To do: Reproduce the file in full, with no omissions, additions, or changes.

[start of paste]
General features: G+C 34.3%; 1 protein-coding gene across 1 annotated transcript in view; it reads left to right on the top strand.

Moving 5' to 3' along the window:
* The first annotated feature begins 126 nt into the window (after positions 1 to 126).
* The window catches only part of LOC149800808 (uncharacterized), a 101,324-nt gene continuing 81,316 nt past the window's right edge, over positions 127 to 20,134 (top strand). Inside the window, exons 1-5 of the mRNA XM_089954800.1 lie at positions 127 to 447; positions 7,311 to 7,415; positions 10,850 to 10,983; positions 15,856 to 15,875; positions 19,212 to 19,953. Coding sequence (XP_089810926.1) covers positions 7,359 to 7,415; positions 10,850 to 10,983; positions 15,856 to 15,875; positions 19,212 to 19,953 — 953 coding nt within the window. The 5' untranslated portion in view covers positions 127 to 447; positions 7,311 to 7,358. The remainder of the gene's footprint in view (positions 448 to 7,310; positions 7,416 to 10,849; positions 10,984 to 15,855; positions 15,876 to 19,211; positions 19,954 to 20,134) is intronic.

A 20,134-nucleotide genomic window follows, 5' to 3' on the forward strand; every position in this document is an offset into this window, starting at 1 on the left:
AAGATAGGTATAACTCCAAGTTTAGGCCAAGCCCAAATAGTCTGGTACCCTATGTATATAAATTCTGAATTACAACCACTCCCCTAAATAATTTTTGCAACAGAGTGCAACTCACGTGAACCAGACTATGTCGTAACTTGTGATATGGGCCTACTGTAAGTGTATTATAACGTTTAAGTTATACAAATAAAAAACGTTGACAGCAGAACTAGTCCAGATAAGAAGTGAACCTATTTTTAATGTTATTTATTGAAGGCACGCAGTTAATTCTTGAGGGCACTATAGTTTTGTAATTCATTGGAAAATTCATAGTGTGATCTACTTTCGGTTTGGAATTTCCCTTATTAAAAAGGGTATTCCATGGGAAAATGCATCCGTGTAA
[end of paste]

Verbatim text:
General features: G+C 34.3%; 1 protein-coding gene across 1 annotated transcript in view; it reads left to right on the top strand.

Moving 5' to 3' along the window:
* The first annotated feature begins 126 nt into the window (after positions 1 to 126).
* The window catches only part of LOC149800808 (uncharacterized), a 101,324-nt gene continuing 81,316 nt past the window's right edge, over positions 127 to 20,134 (top strand). Inside the window, exons 1-5 of the mRNA XM_089954800.1 lie at positions 127 to 447; positions 7,311 to 7,415; positions 10,850 to 10,983; positions 15,856 to 15,875; positions 19,212 to 19,953. Coding sequence (XP_089810926.1) covers positions 7,359 to 7,415; positions 10,850 to 10,983; positions 15,856 to 15,875; positions 19,212 to 19,953 — 953 coding nt within the window. The 5' untranslated portion in view covers positions 127 to 447; positions 7,311 to 7,358. The remainder of the gene's footprint in view (positions 448 to 7,310; positions 7,416 to 10,849; positions 10,984 to 15,855; positions 15,876 to 19,211; positions 19,954 to 20,134) is intronic.

A 20,134-nucleotide genomic window follows, 5' to 3' on the forward strand; every position in this document is an offset into this window, starting at 1 on the left:
AAGATAGGTATAACTCCAAGTTTAGGCCAAGCCCAAATAGTCTGGTACCCTATGTATATAAATTCTGAATTACAACCACTCCCCTAAATAATTTTTGCAACAGAGTGCAACTCACGTGAACCAGACTATGTCGTAACTTGTGATATGGGCCTACTGTAAGTGTATTATAACGTTTAAGTTATACAAATAAAAAACGTTGACAGCAGAACTAGTCCAGATAAGAAGTGAACCTATTTTTAATGTTATTTATTGAAGGCACGCAGTTAATTCTTGAGGGCACTATAGTTTTGTAATTCATTGGAAAATTCATAGTGTGATCTACTTTCGGTTTGGAATTTCCCTTATTAAAAAGGGTATTCCATGGGAAAATGCATCCGTGTAA